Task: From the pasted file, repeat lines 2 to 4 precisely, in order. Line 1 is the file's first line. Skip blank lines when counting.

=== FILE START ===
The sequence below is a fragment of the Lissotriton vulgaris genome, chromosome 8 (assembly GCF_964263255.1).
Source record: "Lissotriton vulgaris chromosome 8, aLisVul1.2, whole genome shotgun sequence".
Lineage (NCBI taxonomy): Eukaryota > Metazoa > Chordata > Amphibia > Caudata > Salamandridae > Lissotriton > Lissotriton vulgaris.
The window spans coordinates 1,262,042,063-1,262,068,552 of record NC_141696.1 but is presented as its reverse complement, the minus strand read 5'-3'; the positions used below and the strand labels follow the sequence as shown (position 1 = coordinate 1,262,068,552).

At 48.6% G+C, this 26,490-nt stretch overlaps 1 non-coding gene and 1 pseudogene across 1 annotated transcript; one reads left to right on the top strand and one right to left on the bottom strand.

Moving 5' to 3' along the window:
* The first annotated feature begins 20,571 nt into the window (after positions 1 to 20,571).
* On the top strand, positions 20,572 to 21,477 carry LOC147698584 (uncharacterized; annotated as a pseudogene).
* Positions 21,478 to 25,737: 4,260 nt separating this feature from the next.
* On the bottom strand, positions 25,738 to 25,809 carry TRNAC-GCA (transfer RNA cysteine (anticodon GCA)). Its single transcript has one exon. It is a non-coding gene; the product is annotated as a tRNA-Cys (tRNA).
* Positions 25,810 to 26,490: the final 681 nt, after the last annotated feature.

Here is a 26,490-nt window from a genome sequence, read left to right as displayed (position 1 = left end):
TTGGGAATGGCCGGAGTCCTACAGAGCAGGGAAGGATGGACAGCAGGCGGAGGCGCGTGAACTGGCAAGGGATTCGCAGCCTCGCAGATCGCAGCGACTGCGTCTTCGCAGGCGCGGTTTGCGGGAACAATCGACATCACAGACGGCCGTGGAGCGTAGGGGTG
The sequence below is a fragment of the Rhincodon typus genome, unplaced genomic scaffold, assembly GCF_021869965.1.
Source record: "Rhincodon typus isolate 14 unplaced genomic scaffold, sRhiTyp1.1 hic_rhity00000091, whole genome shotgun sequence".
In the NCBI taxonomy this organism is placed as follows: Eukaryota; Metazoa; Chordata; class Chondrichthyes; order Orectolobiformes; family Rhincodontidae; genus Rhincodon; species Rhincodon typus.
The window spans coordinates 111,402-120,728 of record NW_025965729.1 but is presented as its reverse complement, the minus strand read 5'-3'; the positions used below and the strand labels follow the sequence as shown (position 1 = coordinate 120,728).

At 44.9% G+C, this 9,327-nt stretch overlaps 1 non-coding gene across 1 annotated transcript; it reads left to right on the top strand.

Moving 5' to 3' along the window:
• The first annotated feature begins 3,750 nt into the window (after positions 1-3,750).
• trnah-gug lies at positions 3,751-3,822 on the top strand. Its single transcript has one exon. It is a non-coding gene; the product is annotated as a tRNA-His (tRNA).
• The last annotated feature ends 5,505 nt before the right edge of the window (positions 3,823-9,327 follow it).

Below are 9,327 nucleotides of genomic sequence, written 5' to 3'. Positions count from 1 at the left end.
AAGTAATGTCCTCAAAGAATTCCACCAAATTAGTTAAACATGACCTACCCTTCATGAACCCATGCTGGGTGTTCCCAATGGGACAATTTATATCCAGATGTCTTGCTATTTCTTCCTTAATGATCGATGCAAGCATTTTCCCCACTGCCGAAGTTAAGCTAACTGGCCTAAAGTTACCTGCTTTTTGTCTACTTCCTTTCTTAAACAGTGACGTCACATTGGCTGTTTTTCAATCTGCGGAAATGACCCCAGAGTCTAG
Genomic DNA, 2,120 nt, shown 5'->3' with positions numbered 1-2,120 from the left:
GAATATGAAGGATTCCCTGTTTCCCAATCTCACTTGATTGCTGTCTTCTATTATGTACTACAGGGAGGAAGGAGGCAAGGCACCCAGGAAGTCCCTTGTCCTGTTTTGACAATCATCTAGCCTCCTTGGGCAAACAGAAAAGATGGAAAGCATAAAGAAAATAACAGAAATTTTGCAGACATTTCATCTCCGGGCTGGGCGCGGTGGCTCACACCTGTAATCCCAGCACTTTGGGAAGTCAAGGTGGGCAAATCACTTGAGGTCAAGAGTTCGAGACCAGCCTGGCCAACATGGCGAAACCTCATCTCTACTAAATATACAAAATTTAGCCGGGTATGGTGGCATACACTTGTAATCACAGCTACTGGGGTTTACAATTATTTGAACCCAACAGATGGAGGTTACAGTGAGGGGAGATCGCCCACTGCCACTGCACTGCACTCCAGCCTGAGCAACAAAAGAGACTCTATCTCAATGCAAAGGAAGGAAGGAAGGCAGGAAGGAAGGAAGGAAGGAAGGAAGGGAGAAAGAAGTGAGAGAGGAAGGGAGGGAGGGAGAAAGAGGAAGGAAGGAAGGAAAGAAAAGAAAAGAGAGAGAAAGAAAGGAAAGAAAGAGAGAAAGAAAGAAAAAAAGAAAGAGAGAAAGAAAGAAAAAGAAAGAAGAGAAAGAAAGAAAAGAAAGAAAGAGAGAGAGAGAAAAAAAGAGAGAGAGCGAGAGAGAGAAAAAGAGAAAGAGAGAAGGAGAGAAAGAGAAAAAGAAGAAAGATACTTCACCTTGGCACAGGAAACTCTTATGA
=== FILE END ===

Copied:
Source record: "Lissotriton vulgaris chromosome 8, aLisVul1.2, whole genome shotgun sequence".
Lineage (NCBI taxonomy): Eukaryota > Metazoa > Chordata > Amphibia > Caudata > Salamandridae > Lissotriton > Lissotriton vulgaris.
The window spans coordinates 1,262,042,063-1,262,068,552 of record NC_141696.1 but is presented as its reverse complement, the minus strand read 5'-3'; the positions used below and the strand labels follow the sequence as shown (position 1 = coordinate 1,262,068,552).